||5.0There is an overflow bug in the x64_64 Montgomery squaring procedure used in exponentiation with 512-bit moduli. No EC algorithms are affected. Analysis suggests that attacks against 2-prime RSA1024, 3-prime RSA1536, and DSA1024 as a result of this defect would be very difficult to perform and are not believed likely. Attacks against DH512 are considered just feasible. However, for an attack the target would have to re-use the DH512 private key, which is not recommended anyway. Also applications directly using the low level API BN_mod_exp may be affected if they use BN_FLG_CONSTTIME. Fixed in OpenSSL 1.1.1e (Affected 1.1.1-1.1.1d). Fixed in OpenSSL 1.0.2u (Affected 1.0.2-1.0.2t).
||1.9Normally in OpenSSL EC groups always have a co-factor present and this is used in side channel resistant code paths. However, in some cases, it is possible to construct a group using explicit parameters (instead of using a named curve). In those cases it is possible that such a group does not have the cofactor present. This can occur even where all the parameters match a known named curve. If such a curve is used then OpenSSL falls back to non-side channel resistant code paths which may result in full key recovery during an ECDSA signature operation. In order to be vulnerable an attacker would have to have the ability to time the creation of a large number of signatures where explicit parameters with no co-factor present are in use by an application using libcrypto. For the avoidance of doubt libssl is not vulnerable because explicit parameters are never used. Fixed in OpenSSL 1.1.1d (Affected 1.1.1-1.1.1c). Fixed in OpenSSL 1.1.0l (Affected 1.1.0-1.1.0k). Fixed in OpenSSL 1.0.2t (Affected 1.0.2-1.0.2s).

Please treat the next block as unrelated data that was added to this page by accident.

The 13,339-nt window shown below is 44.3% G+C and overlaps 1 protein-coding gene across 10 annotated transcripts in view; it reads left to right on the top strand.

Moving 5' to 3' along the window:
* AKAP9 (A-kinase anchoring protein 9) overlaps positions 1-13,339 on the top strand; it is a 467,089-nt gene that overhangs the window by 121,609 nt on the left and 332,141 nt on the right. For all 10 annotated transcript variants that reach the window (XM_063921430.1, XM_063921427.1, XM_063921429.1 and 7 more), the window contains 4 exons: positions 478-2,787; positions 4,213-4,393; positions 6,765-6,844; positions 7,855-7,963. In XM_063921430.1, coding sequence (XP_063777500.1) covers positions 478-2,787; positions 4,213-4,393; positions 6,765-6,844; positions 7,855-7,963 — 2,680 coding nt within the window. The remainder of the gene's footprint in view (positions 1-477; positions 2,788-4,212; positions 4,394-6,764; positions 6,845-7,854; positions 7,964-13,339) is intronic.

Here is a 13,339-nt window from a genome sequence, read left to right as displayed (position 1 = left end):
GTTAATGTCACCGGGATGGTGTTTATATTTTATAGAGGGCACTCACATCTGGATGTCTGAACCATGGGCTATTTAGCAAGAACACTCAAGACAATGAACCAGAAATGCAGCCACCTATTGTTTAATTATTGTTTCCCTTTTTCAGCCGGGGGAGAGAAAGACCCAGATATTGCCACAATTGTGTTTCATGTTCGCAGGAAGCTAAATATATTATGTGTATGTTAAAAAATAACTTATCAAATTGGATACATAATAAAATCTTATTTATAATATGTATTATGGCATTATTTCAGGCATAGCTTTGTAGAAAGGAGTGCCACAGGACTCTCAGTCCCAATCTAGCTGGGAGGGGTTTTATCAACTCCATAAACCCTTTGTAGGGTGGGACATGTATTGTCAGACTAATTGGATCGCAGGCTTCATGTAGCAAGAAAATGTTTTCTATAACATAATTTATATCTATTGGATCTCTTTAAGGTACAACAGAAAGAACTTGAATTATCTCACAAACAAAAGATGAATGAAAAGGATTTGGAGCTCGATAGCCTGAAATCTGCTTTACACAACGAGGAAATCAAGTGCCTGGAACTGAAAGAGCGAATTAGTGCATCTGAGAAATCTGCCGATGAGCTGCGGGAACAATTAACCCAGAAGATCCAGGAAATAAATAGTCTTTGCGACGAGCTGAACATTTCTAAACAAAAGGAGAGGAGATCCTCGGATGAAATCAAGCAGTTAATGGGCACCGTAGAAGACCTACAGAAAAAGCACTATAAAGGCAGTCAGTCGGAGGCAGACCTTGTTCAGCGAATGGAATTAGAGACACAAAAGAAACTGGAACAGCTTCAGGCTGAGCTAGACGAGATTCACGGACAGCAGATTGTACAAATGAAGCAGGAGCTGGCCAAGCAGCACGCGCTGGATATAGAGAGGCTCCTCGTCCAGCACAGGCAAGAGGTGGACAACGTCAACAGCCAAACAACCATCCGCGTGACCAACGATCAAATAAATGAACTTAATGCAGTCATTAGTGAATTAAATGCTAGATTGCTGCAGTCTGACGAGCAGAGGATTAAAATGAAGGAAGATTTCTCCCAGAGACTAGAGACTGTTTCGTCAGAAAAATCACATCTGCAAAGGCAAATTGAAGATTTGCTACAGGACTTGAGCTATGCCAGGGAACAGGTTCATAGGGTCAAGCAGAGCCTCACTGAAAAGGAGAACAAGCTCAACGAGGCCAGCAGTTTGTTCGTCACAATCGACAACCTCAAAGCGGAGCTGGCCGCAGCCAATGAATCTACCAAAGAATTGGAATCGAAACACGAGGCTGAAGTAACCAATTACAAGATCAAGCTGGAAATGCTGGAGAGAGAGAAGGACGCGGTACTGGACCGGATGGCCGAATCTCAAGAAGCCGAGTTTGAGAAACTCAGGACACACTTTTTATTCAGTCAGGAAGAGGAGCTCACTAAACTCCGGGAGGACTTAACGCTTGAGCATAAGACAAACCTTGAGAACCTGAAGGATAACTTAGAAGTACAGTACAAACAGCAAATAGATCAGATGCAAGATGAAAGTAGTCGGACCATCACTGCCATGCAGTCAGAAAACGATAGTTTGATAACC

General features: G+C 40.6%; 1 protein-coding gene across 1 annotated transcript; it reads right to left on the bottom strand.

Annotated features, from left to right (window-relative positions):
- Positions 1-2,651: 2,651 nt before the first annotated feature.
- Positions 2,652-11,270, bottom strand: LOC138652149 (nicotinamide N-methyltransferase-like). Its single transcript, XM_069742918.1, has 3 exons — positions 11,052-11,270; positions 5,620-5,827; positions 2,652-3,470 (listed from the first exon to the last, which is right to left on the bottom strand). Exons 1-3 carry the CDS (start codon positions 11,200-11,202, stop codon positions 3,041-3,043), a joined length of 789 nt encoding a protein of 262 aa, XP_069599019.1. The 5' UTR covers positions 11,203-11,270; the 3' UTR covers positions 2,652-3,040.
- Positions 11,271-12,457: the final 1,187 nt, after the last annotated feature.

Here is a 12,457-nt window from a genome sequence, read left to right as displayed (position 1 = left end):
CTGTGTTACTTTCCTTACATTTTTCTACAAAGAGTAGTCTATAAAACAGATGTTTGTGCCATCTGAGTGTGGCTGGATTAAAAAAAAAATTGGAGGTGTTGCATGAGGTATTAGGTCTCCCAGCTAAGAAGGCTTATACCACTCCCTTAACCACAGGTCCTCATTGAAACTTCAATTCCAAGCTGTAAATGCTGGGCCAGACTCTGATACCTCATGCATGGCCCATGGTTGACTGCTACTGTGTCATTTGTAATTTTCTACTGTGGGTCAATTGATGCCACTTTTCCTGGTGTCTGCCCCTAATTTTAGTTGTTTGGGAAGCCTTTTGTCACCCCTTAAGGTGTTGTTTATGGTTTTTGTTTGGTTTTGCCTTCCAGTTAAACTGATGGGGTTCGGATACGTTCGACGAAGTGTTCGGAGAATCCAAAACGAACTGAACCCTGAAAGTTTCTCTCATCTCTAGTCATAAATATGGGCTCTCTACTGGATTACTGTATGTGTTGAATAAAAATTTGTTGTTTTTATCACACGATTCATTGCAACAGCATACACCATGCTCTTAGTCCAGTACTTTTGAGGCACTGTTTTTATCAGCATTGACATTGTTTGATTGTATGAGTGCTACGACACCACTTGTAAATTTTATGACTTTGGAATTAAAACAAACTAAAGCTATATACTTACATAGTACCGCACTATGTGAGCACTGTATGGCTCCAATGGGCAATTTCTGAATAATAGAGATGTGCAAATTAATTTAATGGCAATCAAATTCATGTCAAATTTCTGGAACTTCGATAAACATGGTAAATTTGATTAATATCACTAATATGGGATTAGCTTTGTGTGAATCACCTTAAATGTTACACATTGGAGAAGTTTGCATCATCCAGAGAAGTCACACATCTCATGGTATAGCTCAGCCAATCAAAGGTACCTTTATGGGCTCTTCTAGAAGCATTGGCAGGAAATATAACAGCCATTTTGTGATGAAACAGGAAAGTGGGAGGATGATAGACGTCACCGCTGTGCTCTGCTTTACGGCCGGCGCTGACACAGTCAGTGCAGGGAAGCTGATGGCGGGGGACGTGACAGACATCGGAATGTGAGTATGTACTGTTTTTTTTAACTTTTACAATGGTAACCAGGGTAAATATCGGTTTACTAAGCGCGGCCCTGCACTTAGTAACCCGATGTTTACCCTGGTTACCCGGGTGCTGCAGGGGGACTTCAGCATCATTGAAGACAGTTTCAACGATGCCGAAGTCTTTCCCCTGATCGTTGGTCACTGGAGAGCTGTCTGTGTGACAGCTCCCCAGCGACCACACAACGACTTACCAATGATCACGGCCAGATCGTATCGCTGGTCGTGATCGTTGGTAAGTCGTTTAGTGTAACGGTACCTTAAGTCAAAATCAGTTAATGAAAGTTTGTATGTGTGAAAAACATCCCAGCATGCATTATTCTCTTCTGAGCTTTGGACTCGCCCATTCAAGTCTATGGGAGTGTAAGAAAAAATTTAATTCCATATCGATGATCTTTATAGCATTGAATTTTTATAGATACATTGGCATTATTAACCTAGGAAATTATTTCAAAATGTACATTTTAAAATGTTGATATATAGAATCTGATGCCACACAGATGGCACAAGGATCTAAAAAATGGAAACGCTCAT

||1.9Simultaneous Multi-threading (SMT) in processors can enable local users to exploit software vulnerable to timing attacks via a side-channel timing attack on 'port contention'.